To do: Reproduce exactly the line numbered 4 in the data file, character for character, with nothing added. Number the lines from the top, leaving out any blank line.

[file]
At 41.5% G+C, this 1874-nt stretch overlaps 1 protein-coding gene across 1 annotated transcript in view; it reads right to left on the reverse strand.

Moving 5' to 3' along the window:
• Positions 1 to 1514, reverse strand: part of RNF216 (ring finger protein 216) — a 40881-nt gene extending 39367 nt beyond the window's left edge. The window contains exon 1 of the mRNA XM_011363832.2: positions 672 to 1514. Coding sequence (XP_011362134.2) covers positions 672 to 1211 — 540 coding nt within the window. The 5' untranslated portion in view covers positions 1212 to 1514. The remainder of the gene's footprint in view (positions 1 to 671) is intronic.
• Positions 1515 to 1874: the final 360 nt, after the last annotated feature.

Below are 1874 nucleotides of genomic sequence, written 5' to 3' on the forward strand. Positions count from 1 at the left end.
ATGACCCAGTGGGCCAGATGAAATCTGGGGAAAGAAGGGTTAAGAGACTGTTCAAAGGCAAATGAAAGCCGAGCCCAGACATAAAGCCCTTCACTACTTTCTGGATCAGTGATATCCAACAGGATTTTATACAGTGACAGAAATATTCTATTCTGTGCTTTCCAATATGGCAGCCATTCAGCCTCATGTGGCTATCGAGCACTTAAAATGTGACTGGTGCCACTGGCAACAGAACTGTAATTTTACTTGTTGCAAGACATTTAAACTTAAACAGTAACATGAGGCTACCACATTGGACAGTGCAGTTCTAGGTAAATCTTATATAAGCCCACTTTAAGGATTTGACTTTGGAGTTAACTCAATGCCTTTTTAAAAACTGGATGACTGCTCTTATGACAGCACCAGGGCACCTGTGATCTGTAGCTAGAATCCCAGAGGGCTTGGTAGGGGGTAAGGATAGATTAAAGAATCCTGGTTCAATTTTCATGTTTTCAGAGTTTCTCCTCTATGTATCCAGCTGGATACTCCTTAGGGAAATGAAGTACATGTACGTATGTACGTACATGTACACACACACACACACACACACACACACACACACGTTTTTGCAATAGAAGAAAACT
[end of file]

• Positions 1515 to 1874: the final 360 nt, after the last annotated feature.